“WHY HORROR?” (Toronto After Dark Review)Movies/TV,News,Reviews Chris Alexander
Full disclosure: this writer is actually in — albeit briefly —Toronto journo and ardent horror fan Tal Zimerman’s new globe-trotting doc WHY HORROR? which might muddy my critical perception. Or not. The film, which is having its Canadian premiere at the Toronto After Dark Film Festival tonight (reportedly a sold out show, but you can try your last minute luck by storming the Scotiabank Theatre gates), sports a who’s who of terror’s most celebrated talking heads, from John Carpenter to George A. Romero to Alexandre Aja to Steve Niles, all collected in an on-camera investigation into why people watch horror films.
Now, the cynic might say that the titular question is answered by the very presence of that veteran cast of characters. Why horror? Because it pays the bills. Because grossing people out or scaring them makes money and keeps them employed, ever-trading on their names and occasional box office hits to stay in the game. But Zimerman’s quest is anything but cynical, rather it’s charming and sincere. As directed by Nicolas Kleiman, Toronto-based Tal uses WHY HORROR? to first and foremost sate his own confusion as to why he personally adores all things cinematically sinister, especially considering his own gentle demeanor and newly minted fatherhood. It’s also the question that his peers have been putting to him since he was a little boy and, according to the doc’s opening narration, the time was right to make a film like this.
So with that, WHY HORROR? is first and foremost a personal journey, one that takes Zimerman around the world (á la Sam Dunn’s similarly first-person investigative doc METAL: A HEADBANGER’S JOURNEY and its sequel, GLOBAL METAL). So to actively criticize the film, would be to criticize its star. Thankfully, Zimerman comes off as engaging, an ideal guide into fan culture and a textbook example of the dichotomy between those who thrill to ultra-violence and yet, to quote a famous flick, otherwise “wouldn’t harm a fly.” With his heavy beard, frizzy, thinning hair and thick glasses, Zimerman has a signature visual presence (which lends itself to amusing sequences in which he’s an animated flash character) and makes him stand-out in the crowd while geeking out in international video stores, stuffing rare Japanese VHS into his carry-on luggage and knocking his knees in the presence of his horror heroes. He’s one of us, gooble-gobble, and his easy charm hooks you instantly.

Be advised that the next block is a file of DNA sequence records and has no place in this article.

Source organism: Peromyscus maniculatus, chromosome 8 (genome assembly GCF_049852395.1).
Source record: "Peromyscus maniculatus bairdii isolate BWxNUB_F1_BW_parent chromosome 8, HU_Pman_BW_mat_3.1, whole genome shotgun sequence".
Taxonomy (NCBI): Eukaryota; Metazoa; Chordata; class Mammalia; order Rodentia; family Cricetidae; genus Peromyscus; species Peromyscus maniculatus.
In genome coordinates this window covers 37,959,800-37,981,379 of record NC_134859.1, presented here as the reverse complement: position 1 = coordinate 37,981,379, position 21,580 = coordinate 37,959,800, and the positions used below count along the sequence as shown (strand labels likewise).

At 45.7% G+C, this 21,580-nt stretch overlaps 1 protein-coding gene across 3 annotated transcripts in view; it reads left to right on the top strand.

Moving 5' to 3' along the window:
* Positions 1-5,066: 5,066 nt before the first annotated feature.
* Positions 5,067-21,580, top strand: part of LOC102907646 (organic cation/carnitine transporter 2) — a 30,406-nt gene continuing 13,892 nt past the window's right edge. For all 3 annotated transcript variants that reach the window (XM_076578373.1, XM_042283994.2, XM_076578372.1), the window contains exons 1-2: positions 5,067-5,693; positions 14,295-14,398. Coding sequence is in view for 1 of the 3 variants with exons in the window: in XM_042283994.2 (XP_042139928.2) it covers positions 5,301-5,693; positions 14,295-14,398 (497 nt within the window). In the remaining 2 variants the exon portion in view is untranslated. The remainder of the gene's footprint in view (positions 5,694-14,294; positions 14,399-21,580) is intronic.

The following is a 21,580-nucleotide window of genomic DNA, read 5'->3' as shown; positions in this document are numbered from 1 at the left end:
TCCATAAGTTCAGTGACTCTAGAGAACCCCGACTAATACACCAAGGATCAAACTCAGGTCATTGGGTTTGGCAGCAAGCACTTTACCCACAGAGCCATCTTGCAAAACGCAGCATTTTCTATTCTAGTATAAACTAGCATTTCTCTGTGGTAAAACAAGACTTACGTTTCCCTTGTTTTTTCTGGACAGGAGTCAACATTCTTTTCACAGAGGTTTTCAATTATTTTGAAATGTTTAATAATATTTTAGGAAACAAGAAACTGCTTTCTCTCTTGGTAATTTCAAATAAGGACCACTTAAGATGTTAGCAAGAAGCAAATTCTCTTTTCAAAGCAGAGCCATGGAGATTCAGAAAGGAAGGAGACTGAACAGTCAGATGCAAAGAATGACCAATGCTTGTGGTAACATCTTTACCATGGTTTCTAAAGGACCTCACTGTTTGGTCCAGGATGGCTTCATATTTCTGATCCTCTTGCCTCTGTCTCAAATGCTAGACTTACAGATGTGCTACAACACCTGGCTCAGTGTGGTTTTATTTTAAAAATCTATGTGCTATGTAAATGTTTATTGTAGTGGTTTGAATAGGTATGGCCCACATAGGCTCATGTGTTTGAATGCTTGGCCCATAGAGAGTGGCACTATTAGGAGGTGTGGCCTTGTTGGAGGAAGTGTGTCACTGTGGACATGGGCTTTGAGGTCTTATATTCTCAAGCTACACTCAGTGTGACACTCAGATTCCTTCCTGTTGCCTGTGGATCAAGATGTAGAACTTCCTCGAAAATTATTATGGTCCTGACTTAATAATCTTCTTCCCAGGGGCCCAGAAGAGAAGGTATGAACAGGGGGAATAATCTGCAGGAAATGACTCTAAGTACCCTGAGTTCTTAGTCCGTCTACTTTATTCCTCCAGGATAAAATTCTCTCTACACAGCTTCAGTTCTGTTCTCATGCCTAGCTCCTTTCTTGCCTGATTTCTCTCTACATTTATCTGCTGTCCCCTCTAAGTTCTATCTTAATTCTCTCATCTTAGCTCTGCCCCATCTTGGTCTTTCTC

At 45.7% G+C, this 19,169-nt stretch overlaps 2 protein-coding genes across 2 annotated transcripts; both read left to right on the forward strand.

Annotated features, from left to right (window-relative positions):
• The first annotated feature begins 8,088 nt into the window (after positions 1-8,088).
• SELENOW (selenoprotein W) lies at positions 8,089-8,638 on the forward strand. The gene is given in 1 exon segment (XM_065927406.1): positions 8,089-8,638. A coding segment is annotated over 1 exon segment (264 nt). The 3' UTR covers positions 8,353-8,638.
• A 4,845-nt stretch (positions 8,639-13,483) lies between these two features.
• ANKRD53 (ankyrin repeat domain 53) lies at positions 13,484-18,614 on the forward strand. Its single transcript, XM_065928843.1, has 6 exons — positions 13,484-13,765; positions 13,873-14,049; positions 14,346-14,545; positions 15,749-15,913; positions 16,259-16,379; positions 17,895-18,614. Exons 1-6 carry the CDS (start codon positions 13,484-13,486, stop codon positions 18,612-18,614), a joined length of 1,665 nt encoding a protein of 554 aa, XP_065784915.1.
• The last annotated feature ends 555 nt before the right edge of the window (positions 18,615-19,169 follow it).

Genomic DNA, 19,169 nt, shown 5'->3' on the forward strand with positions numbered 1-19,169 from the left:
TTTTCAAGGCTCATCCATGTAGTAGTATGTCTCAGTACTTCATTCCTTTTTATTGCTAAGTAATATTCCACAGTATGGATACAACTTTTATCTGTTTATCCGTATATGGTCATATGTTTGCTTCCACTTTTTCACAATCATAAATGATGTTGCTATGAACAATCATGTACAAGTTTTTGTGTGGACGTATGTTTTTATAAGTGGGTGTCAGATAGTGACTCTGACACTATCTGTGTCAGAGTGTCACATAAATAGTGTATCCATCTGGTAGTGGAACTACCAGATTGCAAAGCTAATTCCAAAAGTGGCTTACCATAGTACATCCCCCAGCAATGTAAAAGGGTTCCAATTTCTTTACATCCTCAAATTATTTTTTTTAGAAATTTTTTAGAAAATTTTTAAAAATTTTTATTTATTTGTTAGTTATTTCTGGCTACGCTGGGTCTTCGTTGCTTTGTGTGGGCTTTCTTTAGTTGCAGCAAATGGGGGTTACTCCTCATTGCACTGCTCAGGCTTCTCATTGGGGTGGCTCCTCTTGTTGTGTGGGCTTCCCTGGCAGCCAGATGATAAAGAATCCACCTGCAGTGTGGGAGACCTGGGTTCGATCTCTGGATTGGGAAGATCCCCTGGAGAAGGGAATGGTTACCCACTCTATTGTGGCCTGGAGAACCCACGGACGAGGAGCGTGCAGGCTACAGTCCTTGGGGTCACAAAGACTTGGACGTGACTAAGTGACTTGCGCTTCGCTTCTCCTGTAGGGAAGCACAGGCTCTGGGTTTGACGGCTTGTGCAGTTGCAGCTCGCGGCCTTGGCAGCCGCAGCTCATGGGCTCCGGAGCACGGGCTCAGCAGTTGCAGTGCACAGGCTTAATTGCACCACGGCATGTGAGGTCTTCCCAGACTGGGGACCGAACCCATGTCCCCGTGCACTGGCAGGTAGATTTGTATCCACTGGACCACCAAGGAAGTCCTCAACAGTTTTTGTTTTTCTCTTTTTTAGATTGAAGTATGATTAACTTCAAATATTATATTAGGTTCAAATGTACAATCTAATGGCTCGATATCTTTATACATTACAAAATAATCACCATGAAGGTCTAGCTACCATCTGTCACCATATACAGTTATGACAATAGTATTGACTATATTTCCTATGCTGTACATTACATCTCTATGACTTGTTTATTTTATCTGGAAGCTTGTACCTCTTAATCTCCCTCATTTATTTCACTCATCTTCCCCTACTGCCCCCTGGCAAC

As a documentary into the psychology of and culture surrounding the horror film, however, WHY HORROR? likely won’t alter hardcore fans’ perceptions or necessarily illuminate them any more than any special feature interview on an average Blu-ray does. Generally, those of us who have locked onto this stuff since childhood, either are already acutely aware of our reasons for digging weird movies or we simply don’t care, we just roll with it and let it affect us on a visceral, primal level. So WHY HORROR? works best on the surface as an entry point into the genre for those not already lifelong members of the creepy choir.
But, again, what makes WHY HORROR? truly appealing and unique as a film is Zimerman himself. This is his show all the way. The best parts of the picture see our guide hanging out in Toronto’s SUSPECT video with Toronto International Film Festival programmer Jesse Wente, Tal’s childhood friend and only youthful ally in their shared love of splatter, just remembering the trials and tribulations of being the token freaks and smut peddlers in their school. It’s hilarious and heart-warming stuff that I personally connected to. Even better, and most profound, are the ample scenes with Zimerman and his parents, especially his mom, who is a sonic boom of energy, sitting around remembering what a panic young Tal was (complete with clips of his bar mitzvah, in which the excited youth breathlessly raves about monster movies to his freaked out kin). The relationship between mother and son is heartwarming and often hilarious, especially in the sequence where the two subject themselves to a science experiment, a sort of “Ludivico” situation that monitors their brain waves when exposed to revolting imagery.
All in all WHY HORROR? is ambitious, lively and packed with film clips (literally all the good stuff shows up here). But really, Zimerman’s question is answered not by any filmmaker, game designer, artist or magazine editor on-screen, but rather by his own brood. Never discouraged in his love of all things odd, his family instead nurtured that passion, letting it grow within a safe environment, enabled primarily by a strong woman who understood the powers of the imagination in assuaging the real horrors that surround us daily and perhaps somewhat indulging her own secret interest in this junk via her beloved boy in the process. WHY HORROR, Tal? Just ask mom…